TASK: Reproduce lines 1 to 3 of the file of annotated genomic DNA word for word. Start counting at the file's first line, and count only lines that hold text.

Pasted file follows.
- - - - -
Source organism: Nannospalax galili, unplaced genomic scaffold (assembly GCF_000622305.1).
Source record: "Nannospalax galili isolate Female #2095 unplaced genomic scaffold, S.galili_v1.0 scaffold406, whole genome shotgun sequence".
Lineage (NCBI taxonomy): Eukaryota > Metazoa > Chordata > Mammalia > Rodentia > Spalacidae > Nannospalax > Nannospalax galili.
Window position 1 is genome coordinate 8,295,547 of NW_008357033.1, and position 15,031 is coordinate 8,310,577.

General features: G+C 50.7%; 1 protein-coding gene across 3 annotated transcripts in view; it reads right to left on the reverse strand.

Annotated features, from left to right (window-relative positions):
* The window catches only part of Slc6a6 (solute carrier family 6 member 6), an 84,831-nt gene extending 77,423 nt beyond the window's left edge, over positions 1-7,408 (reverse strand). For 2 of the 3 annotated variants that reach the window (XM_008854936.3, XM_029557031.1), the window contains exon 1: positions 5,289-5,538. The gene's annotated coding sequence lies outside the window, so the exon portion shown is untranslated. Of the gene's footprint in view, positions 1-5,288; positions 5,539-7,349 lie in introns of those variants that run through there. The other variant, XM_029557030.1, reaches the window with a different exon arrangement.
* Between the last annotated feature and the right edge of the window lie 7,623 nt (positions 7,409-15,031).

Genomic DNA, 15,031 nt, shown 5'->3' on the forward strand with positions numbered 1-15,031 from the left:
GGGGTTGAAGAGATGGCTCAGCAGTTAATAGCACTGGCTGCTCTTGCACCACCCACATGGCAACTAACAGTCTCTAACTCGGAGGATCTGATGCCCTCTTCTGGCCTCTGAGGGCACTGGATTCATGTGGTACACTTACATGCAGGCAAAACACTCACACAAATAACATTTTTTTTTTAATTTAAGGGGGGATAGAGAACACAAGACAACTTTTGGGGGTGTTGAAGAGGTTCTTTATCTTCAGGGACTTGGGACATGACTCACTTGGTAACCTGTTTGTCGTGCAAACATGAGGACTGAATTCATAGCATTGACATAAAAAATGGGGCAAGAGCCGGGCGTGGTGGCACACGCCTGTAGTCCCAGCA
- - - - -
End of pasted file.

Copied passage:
Source organism: Nannospalax galili, unplaced genomic scaffold (assembly GCF_000622305.1).
Source record: "Nannospalax galili isolate Female #2095 unplaced genomic scaffold, S.galili_v1.0 scaffold406, whole genome shotgun sequence".
Lineage (NCBI taxonomy): Eukaryota > Metazoa > Chordata > Mammalia > Rodentia > Spalacidae > Nannospalax > Nannospalax galili.